What happened

Shares of Editas Medicine (NASDAQ:EDIT) rose more than 45% last month, according to data from S&P Global Market Intelligence. The gene editing pioneer rose for reasons both internal and external. 

The business announced an amended collaboration with Celgene (NASDAQ:CELG) for developing engineered immune cells and will receive an upfront payment of $70 million as a result of the new agreement. The company also enjoyed a bump from peer CRISPR Therapeutics, which reported promising results for the first two patients dosed with its lead drug candidate, CTX001. Investors took that as evidence that CRISPR-based medicines might be the real deal, although that's a mighty big leap.

The gene editing company also reported a business update and operating results for the third quarter of 2019, but there wasn't much to report for the pre-commercial entity.

An arrow bouncing up shelves on a wall.

Image source: Getty Images.

So what

Editas Medicine started working with Juno Therapeutics, now owned by Celgene, in 2015. The idea was to combine the gene-editing platform of the former with the immunotherapy leadership of the latter. That's still the case, but the amended agreement scales back the specific types of engineered T cells that will be developed in the collaboration. It's a subtle, but potentially important, detail with (beneficial) ramifications for the long-term future of Editas Medicine.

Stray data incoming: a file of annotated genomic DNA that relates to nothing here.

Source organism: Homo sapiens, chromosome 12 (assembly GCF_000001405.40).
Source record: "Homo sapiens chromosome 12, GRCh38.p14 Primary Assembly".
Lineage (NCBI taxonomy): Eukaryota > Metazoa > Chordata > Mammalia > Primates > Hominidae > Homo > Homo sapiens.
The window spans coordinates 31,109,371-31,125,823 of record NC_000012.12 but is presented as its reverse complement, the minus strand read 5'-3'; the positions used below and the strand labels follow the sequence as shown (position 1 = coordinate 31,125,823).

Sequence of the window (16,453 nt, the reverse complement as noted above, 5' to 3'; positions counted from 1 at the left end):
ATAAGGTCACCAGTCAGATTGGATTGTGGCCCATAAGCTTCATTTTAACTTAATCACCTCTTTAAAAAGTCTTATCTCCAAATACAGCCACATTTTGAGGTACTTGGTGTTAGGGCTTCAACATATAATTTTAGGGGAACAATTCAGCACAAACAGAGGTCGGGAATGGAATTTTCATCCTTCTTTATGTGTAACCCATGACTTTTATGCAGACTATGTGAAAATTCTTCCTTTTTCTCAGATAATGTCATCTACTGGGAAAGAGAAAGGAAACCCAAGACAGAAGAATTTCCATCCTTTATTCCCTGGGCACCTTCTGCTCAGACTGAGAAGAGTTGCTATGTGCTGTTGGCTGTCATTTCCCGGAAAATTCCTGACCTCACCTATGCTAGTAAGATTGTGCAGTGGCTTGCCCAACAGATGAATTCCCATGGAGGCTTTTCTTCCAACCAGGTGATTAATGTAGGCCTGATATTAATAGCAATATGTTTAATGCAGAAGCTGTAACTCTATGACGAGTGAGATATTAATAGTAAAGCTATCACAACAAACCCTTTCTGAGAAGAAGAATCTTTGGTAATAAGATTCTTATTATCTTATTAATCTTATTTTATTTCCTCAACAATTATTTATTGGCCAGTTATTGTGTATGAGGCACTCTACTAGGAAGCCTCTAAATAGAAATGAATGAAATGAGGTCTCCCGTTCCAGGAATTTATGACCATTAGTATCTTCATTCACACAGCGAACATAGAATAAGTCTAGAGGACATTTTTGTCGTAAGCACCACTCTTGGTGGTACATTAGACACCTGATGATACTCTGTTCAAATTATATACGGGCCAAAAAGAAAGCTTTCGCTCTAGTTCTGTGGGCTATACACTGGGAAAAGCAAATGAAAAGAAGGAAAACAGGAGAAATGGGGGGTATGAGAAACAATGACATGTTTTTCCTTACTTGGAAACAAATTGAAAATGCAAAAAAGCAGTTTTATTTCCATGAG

It appears that the $70 million upfront payment was made in part to compensate Editas Medicine for the difference. After all, the company had already received $70 million in upfront, milestone, and execution payments under the original collaboration agreement. It's not immediately clear how the financial terms have changed, if they did at all, but the gene editing pioneer originally stood to receive up to $920 million in milestone payments. 

Beyond that, there were several other updates provided in November:

  • CRISPR Therapeutics reported interim results from the first two patients, one with sickle cell disease and one with transfusion dependent beta-thalassemia, dosed with its lead drug candidate. The promising results excited investors about the potential for CRISPR-based medicines and sent shares of gene editing peers soaring as well, but Editas Medicine relies on an entirely different approach. Therefore, investors got a little ahead of themselves.
  • Pipeline updates are coming soon for Editas Medicine, though. The lead drug candidate, EDIT-101, will begin dosing patients in early 2020. 
  • The company also expects to report pre-clinical data for EDIT-301, being developed for the same blood disorders as CTX001, before the end of 2019. All things being equal, if it can compete with CTX001 on important metrics, then the drug candidate from Editas Medicine will be vastly more convenient and potentially lower-cost for patients.

Now what

The gene-editing landscape is still in the earliest stages of development. While CRISPR Therapeutics has taken an early lead as the top gene editing company, Editas Medicine is hoping to prove that its direct delivery approach will prove equally effective. The trial results the company will present in the coming years will become crucial tests for the future of CRISPR-gene editing, especially with competing techniques on the horizon.